What is a PoE Extender?

What is a PoE Extender?

Images from an IP surveillance camera operating over a Power over Ethernet (PoE) network is limited by a distance of 100 meters between ports. If your IP camera must be set up over 100 meters from its network source (LAN), you will need at least one PoE extender as your receiver signal will lose integrity beyond that distance.

The 5 Different Types of Extenders

PoE passes electricity and data on a pair of twisted CAT5e or CAT6 cables. The various PoE extenders plug into your new or existing IP camera system, allowing you to view images from distances up to 4,000 meters (roughly 2.5 miles). It’s designed to extend your TCP/IP network by increasing voltage and boosting your network’s signal. There are 5 types of Ethernet extenders to choose from:E19-101 PoE Extender

  • Fiber Media Converters: single-mode fiber extends up to 60 km, multi-fiber only to 500m
  • UTP Ethernet Extenders: 4-pair UTP cabling extends up to 500m, other units to a maximum 2.5 km
  • Coaxial Cable Extenders: extends up to 1,000m using legacy coaxial cables
  • Radio Wireless Extension: can extend network several miles
  • Cellular Extension: can extend network anywhere there’s a cellular signal

Radio wireless extenders use two wireless access points (WAPs) to create a wireless bridge. The limitation is that that wireless bridge must be in the line of sight of the network. Cellular extenders bypass that limitation as these extenders use cellular signals to gain distance.

PoE extenders provide relatively inexpensive solutions to IEEE802‘s distance issue. That’s where they differ from using a PoE switch to achieve distance. Although you can plug several cameras into the switch, your switch can’t be plugged in directly to your Network Video Recorder (NVR). PoE extenders can be plugged directly into your NVR, but with one caveat: it can only connect one IP surveillance camera.

PoE Injectors vs. Extenders

You might wonder why you need an extender if your system is already using a PoE injector. They have two different functions. A PoE injector simply powers up your non-PoE enabled camera to make its images viewable by your network. PoE extenders increase the distance that you can use for your IP devices and do not require a power source.

By definition, however, a PoE extender is also a PoE injector since it makes images viewable by your network by reducing the amount of cabling needed.

Should You Use a UTP or an STP Extender?

It depends on your application. UTPs are less expensive and do a good job of reducing noise. However, if you suspect or know that you will have excessive electromagnetic (EM) interference between your camera and NVR due to camera placement, STPs will shield that noise. STPs are commonly used when you install IP surveillance cameras at a venue that uses sensitive machinery like hospitals or airports. But if you’re installing surveillance cameras within an office building for instance, using UTP will work just fine in most cases.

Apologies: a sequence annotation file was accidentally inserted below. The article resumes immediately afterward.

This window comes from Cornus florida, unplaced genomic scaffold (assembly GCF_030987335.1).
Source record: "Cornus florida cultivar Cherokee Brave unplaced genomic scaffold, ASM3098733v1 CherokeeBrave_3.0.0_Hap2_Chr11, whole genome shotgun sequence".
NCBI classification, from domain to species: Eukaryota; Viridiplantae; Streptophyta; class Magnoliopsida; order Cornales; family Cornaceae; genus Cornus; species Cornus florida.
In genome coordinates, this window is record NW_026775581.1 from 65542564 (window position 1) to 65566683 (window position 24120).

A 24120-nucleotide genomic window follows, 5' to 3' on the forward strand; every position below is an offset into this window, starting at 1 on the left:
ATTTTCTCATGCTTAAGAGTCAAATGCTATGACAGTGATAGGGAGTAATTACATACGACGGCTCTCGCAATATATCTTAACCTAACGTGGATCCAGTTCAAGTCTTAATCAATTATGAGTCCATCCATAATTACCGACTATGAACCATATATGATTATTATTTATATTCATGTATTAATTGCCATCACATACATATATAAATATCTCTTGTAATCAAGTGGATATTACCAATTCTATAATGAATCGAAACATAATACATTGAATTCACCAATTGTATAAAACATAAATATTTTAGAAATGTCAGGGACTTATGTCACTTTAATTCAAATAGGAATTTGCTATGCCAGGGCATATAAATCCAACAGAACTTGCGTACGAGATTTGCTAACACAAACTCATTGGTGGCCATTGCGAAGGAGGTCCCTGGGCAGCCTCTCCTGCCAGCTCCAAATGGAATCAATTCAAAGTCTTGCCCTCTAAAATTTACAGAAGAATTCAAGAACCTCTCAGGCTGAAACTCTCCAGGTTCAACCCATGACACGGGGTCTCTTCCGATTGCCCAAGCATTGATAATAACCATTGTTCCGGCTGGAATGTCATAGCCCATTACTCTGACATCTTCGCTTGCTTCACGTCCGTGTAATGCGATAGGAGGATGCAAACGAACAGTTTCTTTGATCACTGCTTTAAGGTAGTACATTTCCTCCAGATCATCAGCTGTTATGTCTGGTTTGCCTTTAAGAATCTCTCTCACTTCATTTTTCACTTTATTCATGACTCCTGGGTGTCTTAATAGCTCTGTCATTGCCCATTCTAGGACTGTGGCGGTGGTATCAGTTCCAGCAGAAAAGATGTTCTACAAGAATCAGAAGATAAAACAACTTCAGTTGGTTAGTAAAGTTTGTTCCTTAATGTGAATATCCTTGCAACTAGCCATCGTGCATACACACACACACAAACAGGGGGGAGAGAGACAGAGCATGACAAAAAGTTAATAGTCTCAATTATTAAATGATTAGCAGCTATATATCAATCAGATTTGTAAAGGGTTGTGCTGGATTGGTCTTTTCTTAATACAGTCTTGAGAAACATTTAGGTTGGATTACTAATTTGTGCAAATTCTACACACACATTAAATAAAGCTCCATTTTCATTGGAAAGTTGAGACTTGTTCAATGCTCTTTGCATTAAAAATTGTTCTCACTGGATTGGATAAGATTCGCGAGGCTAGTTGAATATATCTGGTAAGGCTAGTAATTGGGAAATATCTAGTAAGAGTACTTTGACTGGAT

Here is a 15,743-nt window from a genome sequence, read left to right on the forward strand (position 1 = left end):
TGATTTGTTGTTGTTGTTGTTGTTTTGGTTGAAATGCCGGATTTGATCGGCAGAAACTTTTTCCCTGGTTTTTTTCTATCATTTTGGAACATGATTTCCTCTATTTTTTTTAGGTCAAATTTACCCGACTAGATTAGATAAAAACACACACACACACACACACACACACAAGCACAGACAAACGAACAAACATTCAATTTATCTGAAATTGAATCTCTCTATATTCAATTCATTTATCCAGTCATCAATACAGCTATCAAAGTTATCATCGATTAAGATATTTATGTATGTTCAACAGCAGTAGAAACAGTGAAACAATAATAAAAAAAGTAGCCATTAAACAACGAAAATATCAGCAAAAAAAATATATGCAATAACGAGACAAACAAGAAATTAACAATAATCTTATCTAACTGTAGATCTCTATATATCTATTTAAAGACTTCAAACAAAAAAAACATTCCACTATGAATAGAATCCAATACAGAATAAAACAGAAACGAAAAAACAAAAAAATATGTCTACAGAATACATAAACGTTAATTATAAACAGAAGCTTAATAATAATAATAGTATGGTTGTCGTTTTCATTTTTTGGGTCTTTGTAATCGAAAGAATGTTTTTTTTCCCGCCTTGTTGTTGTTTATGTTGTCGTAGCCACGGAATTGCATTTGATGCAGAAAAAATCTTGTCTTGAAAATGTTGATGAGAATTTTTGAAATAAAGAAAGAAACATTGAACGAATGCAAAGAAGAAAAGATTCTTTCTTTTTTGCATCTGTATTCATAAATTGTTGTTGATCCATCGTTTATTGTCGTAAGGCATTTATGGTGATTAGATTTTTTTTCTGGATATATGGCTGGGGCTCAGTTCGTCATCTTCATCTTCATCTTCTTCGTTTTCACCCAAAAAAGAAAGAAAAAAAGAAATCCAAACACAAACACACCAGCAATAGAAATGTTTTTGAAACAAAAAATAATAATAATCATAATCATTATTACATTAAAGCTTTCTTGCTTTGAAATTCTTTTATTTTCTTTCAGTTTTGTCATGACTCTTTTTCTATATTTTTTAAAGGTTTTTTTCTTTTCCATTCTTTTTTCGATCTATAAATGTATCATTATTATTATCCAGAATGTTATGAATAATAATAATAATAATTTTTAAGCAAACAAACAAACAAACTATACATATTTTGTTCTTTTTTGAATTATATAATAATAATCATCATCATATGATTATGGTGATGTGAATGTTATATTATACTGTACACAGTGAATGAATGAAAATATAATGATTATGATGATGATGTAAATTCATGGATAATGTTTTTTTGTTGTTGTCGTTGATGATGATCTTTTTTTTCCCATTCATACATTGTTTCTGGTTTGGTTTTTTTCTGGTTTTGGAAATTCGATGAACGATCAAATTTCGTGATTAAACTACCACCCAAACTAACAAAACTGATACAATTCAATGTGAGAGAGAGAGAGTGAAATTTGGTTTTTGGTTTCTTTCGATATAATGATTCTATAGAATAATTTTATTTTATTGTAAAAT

How Many PoE Extenders Will Be Needed?

The rule of thumb is one extender to one camera and one NVR. If you are setting up an IP surveillance camera greater than 100m from your network without an extender you will lose signal integrity. Why? Because CAT5e and CAT6 cables would not be able to handle wattage load as the twisted cables are usually the standard 22 gauge.

Your extender will have a PoE in port and a PoE out port. Connecting your PoE extender to your IP surveillance camera is simply a matter of plugging it inline. You connect the cable to the PoE in port from the NVR or PoE switch. The PoE out port connects to your IP camera. No matter how many PoE extenders you use, your IP device requires at least DC38 voltage left at the camera to work with your NVR.

Most IP surveillance cameras that exist in a building will work fine within the standard 100m distance. How much is 100m? It’s 328 feet or about 1.1 times the height of the Statue of Liberty, including the pedestal. Visualizing that distance, you get an idea of how easy it is to lose your camera’s signal after 100m. Using the 100m metric, you will be able to make an educated guess of how many extenders that you will need to make your project work. For instance:

  • If your IP camera is more than 100m but less than 200m you will likely need only one extender.
  • If you need to be 300 to 400m, you will likely need at least two or three extenders.
  • If you are connecting a remote camera from around 1km away, the extenders won’t help you. You will need a fiber PoE solution.

So for every 100m of distance, use an inline extender, dependent on your application. Outdoor cameras setups should use weatherproof, outdoor IP66 rated extenders while indoor cameras don’t need to be. However, if your cameras are lodged in a building with sprinkler systems, waterproof.

The Future of PoE Extender

One looming consideration is whether PoE extenders as we know them today will become legacy in the near future as cabling trends toward CAT7 and CAT8. Looking toward scalability and interoperability with current systems, today’s PoE extenders currently work best with CAT5e and CAT6 since CAT7 and CAT8 aren’t approved for telecommunications yet.

But according to a white paper authored by Jean-Jacques Sage, Marketing and Innovation Director of Nexans, the United States PoE growth rate through 2025 is about 20 percent. With that PoE growth rate coupled with the ongoing innovation of the IoT, as technology increases gigs, extenders will most certainly be updated to make IP surveillance cameras work over the faster data lines and in remote locations.